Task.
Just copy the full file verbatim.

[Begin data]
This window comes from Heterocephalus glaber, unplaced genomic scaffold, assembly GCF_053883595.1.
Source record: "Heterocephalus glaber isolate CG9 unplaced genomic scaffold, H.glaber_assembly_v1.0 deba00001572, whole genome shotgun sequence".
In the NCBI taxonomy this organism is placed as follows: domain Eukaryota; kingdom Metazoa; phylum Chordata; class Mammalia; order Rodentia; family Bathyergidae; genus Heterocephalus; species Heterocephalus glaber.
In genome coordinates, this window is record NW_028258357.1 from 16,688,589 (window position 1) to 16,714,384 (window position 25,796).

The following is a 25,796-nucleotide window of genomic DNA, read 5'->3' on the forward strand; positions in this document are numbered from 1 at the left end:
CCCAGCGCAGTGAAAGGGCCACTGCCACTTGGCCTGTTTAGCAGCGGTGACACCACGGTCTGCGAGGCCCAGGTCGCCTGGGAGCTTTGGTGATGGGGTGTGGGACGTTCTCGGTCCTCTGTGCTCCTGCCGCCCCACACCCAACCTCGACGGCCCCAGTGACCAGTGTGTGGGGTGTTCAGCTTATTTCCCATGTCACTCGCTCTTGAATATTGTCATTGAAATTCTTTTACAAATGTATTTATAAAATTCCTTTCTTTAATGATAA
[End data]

This window comes from Heterocephalus glaber, unplaced genomic scaffold, assembly GCF_053883595.1.
Source record: "Heterocephalus glaber isolate CG9 unplaced genomic scaffold, H.glaber_assembly_v1.0 deba00001572, whole genome shotgun sequence".
In the NCBI taxonomy this organism is placed as follows: domain Eukaryota; kingdom Metazoa; phylum Chordata; class Mammalia; order Rodentia; family Bathyergidae; genus Heterocephalus; species Heterocephalus glaber.
In genome coordinates, this window is record NW_028258357.1 from 16,688,589 (window position 1) to 16,714,384 (window position 25,796).

The following is a 25,796-nucleotide window of genomic DNA, read 5'->3' on the forward strand; positions in this document are numbered from 1 at the left end:
CCCAGCGCAGTGAAAGGGCCACTGCCACTTGGCCTGTTTAGCAGCGGTGACACCACGGTCTGCGAGGCCCAGGTCGCCTGGGAGCTTTGGTGATGGGGTGTGGGACGTTCTCGGTCCTCTGTGCTCCTGCCGCCCCACACCCAACCTCGACGGCCCCAGTGACCAGTGTGTGGGGTGTTCAGCTTATTTCCCATGTCACTCGCTCTTGAATATTGTCATTGAAATTCTTTTACAAATGTATTTATAAAATTCCTTTCTTTAATGATAA